These are the Bognor Regis roads where gritting is being stopped

The exact Bognor Regis roads where gritting will no longer take place during cold weather have been revealed in maps sent to the Observer.

Friday, 29th November 2019, 4:18 pm

West Sussex County Council has decided to reduce the percentage of the road network it grits from 41 per cent to 31 per cent as part of cost-cutting measures.

Roads in and around Bognor Regis which will no longer be treated include Linden Road, Collyer Avenue, Hawthorn Road, Westloats Lane, Frith Road, Victoria Drive, Nyewood Lane, Orchard Way, Ash Grove, Durban Road, Corbishley Road, Hazel Road, Fairlands, Woodlands Road, Whiteways, Romney Broadwalk, Renoir Court, Pevensey Road, Amberley Drive, South Way, Greencourt Drive, Central Avenue, Queensway, Sudley Road, Lyon Street, Marine Drive West, Fish Lane, Aldwick Street, Westminster Drive, Trinity Way, Oxford Drive, Churchill Avenue, Elbridge Crescent, Pryors Lane, Carlton Avenue, Frobisher Road, Anson Road, Greanlea Avenue, Leonora Drive, Gloster Drive, Mayfield Close, Lodsworth Road, Hook Lane, Upper Bognor Regis, Felpham Road, Flansham Park, and Elmer Road in Middleton.

Other roads further afield which will no longer be gritted include Barnham Lane from Barnham to Walberton; Arundel Road at Fontwell; Mill Road, Reynolds Lane, School Hill and Top Road in Slindon; and Ford Lane between Yapton and Ford.

The red routes would no longer be gritted, while the blue ones would continue

Michael Jones, leader of the Labour group at County Hall, said: “It looks like the West Sussex Tories have come up with a scheme that abandons virtually all of the towns across the county.

“Residents face the prospect of being snowed in and even more difficulties in getting to work and carrying on their everyday activities in extreme cold weather conditions. It is a recklessly short sighted measure, there’s no recognition that people won’t be able to get on to the roads that have been cleared if their roads are iced up.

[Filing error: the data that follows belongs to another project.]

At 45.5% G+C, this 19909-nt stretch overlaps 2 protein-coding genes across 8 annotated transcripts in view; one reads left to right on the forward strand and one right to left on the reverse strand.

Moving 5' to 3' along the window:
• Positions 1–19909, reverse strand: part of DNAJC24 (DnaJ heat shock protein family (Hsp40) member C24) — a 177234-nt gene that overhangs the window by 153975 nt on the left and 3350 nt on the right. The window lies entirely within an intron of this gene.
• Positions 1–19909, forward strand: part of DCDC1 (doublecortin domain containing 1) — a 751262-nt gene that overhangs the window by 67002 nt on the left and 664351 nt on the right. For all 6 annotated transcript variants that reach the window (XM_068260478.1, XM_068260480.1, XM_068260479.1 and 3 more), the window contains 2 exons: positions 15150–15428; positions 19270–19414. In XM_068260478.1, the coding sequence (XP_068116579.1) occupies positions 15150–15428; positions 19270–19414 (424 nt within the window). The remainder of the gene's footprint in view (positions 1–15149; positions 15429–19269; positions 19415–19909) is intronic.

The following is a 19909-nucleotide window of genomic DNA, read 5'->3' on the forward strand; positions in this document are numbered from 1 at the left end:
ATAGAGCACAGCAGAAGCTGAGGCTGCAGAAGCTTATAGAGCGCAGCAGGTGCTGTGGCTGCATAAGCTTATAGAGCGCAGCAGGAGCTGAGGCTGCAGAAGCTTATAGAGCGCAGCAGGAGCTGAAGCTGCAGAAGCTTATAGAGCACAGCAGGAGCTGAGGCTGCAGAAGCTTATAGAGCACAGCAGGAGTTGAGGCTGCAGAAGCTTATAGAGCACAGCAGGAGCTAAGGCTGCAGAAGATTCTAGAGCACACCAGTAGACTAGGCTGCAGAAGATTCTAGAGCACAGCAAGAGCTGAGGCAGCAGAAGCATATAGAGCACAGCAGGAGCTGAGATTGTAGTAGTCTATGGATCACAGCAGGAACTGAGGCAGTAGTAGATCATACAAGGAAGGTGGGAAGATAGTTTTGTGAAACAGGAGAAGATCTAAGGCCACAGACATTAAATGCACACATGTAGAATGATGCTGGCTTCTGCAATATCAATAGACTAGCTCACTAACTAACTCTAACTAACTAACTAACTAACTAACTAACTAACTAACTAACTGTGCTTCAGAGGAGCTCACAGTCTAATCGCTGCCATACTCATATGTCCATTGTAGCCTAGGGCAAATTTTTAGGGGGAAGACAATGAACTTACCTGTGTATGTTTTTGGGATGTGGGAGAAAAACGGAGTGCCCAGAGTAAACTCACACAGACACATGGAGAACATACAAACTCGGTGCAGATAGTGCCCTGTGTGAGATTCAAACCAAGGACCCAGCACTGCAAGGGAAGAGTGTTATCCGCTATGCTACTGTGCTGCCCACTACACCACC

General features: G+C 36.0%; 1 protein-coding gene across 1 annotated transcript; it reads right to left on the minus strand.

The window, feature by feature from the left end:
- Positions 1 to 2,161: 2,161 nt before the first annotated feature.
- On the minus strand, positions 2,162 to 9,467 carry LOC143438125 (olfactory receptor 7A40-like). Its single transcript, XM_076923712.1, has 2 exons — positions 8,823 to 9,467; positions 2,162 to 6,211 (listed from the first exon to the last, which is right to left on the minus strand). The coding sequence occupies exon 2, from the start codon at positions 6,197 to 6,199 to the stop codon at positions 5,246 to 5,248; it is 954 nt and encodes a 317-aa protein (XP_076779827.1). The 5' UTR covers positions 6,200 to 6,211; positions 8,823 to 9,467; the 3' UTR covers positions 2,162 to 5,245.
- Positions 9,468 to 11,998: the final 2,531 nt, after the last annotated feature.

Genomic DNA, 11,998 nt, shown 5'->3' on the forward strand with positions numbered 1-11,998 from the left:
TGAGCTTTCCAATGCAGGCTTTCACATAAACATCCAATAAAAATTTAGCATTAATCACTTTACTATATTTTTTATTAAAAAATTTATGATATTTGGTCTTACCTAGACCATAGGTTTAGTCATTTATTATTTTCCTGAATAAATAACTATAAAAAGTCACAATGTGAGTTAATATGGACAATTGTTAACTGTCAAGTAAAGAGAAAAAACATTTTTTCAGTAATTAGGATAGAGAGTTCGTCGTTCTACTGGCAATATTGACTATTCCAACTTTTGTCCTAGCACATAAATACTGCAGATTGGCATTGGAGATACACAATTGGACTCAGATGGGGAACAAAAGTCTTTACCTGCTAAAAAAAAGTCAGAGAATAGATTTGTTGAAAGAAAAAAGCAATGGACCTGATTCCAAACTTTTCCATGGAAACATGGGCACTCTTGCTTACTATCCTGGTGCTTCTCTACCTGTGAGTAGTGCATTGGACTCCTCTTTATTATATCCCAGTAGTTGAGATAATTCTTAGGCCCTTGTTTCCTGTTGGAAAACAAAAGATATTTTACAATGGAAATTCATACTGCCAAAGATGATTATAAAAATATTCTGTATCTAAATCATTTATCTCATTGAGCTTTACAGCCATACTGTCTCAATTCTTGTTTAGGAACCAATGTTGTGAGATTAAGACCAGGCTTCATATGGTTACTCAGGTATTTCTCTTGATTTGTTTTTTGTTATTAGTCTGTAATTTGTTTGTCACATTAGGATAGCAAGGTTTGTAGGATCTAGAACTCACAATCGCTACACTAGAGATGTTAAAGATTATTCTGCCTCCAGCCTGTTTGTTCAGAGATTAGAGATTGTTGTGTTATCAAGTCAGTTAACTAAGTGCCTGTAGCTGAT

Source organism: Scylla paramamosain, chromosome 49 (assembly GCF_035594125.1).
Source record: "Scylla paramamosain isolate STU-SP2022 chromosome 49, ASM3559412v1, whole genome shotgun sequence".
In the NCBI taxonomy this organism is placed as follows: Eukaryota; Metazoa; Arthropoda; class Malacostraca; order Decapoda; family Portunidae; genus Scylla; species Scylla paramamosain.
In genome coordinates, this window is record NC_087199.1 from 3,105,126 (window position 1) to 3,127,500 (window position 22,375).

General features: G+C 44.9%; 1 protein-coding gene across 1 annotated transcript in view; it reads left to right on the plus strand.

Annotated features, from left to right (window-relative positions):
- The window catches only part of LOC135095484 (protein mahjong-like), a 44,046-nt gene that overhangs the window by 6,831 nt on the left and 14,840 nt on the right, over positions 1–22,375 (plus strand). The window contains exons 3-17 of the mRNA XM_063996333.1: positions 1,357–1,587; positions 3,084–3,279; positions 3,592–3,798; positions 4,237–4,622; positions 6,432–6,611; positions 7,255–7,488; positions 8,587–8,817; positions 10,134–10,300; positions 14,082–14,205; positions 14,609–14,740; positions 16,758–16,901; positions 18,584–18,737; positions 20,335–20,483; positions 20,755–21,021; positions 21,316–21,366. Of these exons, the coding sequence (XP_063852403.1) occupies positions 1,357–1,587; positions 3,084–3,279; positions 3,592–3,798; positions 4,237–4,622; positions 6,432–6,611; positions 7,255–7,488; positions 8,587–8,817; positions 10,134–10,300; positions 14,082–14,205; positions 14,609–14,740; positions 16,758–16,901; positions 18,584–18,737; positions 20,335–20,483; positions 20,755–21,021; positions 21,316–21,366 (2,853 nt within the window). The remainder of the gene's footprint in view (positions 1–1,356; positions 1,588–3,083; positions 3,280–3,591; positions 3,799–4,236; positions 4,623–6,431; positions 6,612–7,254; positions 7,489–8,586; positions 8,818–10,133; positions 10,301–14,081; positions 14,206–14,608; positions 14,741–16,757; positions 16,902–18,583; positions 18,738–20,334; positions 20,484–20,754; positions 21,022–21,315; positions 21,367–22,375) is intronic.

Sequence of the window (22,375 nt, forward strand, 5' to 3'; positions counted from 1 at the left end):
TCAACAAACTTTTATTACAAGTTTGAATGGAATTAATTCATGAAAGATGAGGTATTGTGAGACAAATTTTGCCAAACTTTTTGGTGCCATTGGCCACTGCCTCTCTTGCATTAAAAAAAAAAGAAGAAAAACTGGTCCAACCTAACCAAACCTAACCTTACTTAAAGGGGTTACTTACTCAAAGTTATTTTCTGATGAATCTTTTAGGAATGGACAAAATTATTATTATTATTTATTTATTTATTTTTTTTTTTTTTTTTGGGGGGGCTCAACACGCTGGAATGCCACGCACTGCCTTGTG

“Any motorists or bus users who end up trapped or stranded on such iced up roads will know they only have the local Tories to thank for their predicament.”

A West Sussex County Council spokesman said: “We have taken a risk-based approach to identifying the roads most in need of being treated, which prioritises roads that have highest use and provides access to key facilities across the network.

“To make best use of our finite resources, it is important to focus our efforts on gritting roads where there is high demand, so we have reviewed our West Sussex Winter Service Policy in line with the national code of practice, Well Managed Highway Infrastructure. This means the new service level during icy conditions reduces from 41 per cent of the road network to 31 per cent, which equates to 1,283 km of the network and targets high speed/high volume roads.

“The reduction in the amount of network that we treat does produce savings for the authority as we have reduced the number of gritters and drivers we need. The total savings this year are around £150,000 – however, if we get a prolonged spell of frost and snow then costs will increase.

“The county council will continue to promote a ‘safety first’ message and remind road users that those who drive on public highways should do so in a manner and at a speed that is safe, having regard to such matters as the nature of the road, the weather conditions and the traffic conditions.”

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